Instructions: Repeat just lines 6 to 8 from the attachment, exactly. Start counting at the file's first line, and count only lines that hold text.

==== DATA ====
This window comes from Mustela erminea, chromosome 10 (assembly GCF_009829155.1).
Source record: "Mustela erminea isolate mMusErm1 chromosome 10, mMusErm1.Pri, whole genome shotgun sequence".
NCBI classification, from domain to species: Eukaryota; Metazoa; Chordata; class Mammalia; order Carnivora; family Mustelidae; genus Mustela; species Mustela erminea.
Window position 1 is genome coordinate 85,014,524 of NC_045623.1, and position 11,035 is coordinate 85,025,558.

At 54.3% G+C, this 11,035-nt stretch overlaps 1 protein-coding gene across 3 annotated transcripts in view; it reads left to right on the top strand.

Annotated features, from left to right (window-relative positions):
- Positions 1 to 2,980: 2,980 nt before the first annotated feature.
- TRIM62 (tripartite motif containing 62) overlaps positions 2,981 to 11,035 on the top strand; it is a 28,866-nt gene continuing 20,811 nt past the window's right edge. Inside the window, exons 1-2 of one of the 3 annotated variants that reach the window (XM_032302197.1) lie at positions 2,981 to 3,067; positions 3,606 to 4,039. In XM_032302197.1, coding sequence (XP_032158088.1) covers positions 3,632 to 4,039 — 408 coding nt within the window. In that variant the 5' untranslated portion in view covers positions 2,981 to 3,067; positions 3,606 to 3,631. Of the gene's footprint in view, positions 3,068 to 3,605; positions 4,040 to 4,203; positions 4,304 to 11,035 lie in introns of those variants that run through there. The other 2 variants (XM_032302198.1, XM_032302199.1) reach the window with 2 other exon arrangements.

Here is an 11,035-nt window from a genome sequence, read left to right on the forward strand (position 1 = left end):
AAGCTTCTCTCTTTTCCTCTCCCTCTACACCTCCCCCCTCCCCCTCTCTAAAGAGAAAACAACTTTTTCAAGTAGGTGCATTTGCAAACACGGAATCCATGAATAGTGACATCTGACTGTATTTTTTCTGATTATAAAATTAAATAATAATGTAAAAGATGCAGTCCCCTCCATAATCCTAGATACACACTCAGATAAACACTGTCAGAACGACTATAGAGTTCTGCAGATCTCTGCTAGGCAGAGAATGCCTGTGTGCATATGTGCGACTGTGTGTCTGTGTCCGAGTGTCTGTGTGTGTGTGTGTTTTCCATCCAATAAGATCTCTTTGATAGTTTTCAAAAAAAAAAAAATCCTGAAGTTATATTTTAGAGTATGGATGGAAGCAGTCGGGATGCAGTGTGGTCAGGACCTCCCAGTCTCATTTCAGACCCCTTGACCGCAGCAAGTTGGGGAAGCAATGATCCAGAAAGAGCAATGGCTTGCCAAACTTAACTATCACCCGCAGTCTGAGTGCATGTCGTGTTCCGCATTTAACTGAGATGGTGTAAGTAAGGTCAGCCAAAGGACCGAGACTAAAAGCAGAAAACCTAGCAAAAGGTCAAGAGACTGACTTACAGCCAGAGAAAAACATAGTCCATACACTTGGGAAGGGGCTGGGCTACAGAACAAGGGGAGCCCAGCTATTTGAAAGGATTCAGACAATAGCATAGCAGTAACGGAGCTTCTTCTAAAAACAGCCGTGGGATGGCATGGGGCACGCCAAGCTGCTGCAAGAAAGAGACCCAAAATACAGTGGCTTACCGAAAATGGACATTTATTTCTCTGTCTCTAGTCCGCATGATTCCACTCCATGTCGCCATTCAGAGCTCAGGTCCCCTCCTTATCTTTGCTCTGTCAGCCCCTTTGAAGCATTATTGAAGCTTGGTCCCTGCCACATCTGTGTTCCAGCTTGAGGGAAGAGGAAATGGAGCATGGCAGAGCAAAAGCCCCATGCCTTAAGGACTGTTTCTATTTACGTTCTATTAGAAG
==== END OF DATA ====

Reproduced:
Annotated features, from left to right (window-relative positions):
- Positions 1 to 2,980: 2,980 nt before the first annotated feature.
- TRIM62 (tripartite motif containing 62) overlaps positions 2,981 to 11,035 on the top strand; it is a 28,866-nt gene continuing 20,811 nt past the window's right edge. Inside the window, exons 1-2 of one of the 3 annotated variants that reach the window (XM_032302197.1) lie at positions 2,981 to 3,067; positions 3,606 to 4,039. In XM_032302197.1, coding sequence (XP_032158088.1) covers positions 3,632 to 4,039 — 408 coding nt within the window. In that variant the 5' untranslated portion in view covers positions 2,981 to 3,067; positions 3,606 to 3,631. Of the gene's footprint in view, positions 3,068 to 3,605; positions 4,040 to 4,203; positions 4,304 to 11,035 lie in introns of those variants that run through there. The other 2 variants (XM_032302198.1, XM_032302199.1) reach the window with 2 other exon arrangements.